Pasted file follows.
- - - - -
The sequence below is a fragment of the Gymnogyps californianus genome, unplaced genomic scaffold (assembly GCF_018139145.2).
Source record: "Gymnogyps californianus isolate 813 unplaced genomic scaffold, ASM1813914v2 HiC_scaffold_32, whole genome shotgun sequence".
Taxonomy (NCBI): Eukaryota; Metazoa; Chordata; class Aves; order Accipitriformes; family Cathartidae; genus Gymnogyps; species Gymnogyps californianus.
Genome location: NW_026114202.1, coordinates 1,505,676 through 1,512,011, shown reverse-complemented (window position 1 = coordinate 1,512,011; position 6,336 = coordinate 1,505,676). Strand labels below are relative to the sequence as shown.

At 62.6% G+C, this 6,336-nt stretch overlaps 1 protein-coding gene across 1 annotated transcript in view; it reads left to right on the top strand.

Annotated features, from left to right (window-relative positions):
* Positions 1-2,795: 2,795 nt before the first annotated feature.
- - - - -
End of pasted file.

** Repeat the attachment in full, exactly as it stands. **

The sequence below is a fragment of the Gymnogyps californianus genome, unplaced genomic scaffold (assembly GCF_018139145.2).
Source record: "Gymnogyps californianus isolate 813 unplaced genomic scaffold, ASM1813914v2 HiC_scaffold_32, whole genome shotgun sequence".
Taxonomy (NCBI): Eukaryota; Metazoa; Chordata; class Aves; order Accipitriformes; family Cathartidae; genus Gymnogyps; species Gymnogyps californianus.
Genome location: NW_026114202.1, coordinates 1,505,676 through 1,512,011, shown reverse-complemented (window position 1 = coordinate 1,512,011; position 6,336 = coordinate 1,505,676). Strand labels below are relative to the sequence as shown.

At 62.6% G+C, this 6,336-nt stretch overlaps 1 protein-coding gene across 1 annotated transcript in view; it reads left to right on the top strand.

Annotated features, from left to right (window-relative positions):
* Positions 1-2,795: 2,795 nt before the first annotated feature.